Scripture References: Judges 13:1-5, 16:18-25
It is disheartening to witness the transformation of individuals entrusted with the gospel and the profound wisdom of God into mere performers or comedians. Instead of fulfilling their duty to save the lost, they have become entertainers on the pulpit, prioritising amusement over salvation.
Regrettably, it has become a prevalent trend among some Ghanaian preachers and acclaimed prophets to assume the role of comedians on both the pulpit and screens. Rather than focusing on saving souls, they choose to amuse. However, this should not come as a surprise, for when those appointed by God allow themselves to be consumed by worldly pleasures, they eventually lose their relevance and impact as messengers of God. Consequently, their ability to attract people to Christ diminishes as they gradually disconnect from the Holy Spirit, the primary source of effective evangelism.
In their attempt to mask their inadequacy as God’s messengers, they become philosophical orators, uttering words that please people but lack true substance. Unfortunately, our brother Samson can be considered among those who failed as God’s messengers.
Upon initial examination of the story of Samson in Judges 13, it becomes evident that Samson was born with a specific purpose: to save the Israelites (verse 5). As a Nazirite, that is, any man or woman who takes a vow to separate himself or herself unto the Lord (Numbers 6:1ff), Samson possessed a clearly defined mission, a divine mandate similar to the Prophet Jeremiah (Jeremiah 1:5ff) and our Saviour Jesus (Luke 1:31-33). However, he allowed his love for a woman to supersede his earthly purpose. This led him to lose his connection with heaven, exposing his secret and falling into the hands of the enemies he was sent to destroy. Tragically, in Judges 16:25, Samson was called upon to perform for the Philistines and willingly complied.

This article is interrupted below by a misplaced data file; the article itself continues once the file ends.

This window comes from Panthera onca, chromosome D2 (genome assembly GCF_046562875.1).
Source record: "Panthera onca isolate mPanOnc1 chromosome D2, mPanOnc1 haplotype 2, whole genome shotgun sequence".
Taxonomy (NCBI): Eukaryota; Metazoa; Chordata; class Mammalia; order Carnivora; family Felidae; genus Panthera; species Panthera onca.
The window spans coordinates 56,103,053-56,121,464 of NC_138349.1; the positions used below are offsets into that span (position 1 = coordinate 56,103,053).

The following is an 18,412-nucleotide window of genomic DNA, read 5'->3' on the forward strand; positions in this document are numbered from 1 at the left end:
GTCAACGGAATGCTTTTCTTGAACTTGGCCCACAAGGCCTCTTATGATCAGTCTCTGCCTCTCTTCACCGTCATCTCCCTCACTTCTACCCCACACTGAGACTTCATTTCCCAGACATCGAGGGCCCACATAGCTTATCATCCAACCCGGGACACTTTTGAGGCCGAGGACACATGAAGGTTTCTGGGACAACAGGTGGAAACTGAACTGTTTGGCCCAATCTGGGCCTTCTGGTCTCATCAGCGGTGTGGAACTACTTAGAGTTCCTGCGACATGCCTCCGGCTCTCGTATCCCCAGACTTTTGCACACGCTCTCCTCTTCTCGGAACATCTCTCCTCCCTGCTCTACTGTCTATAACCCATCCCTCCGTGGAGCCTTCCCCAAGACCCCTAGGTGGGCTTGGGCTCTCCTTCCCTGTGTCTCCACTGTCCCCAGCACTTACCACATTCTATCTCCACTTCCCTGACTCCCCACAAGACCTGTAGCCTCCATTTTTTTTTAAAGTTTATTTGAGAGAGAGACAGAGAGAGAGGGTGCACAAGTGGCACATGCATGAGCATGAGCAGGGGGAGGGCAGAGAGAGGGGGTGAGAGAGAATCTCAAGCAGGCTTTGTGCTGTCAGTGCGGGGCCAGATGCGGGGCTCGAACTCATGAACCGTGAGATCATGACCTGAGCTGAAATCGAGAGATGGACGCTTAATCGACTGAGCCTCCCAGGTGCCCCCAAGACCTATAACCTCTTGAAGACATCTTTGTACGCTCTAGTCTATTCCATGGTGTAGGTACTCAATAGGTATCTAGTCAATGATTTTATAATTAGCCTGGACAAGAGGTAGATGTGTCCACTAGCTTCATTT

How pitiful! Why should we, as messengers called to save people, become comedians to amuse them instead? May God grant us guidance. May our ministries never reach the humiliating point where our only contribution is entertaining people and making them laugh.
Let us be vigilant in our own lives, ensuring that we fulfil our calling and election with confidence before God.
Written by Overseer Seth Frimpong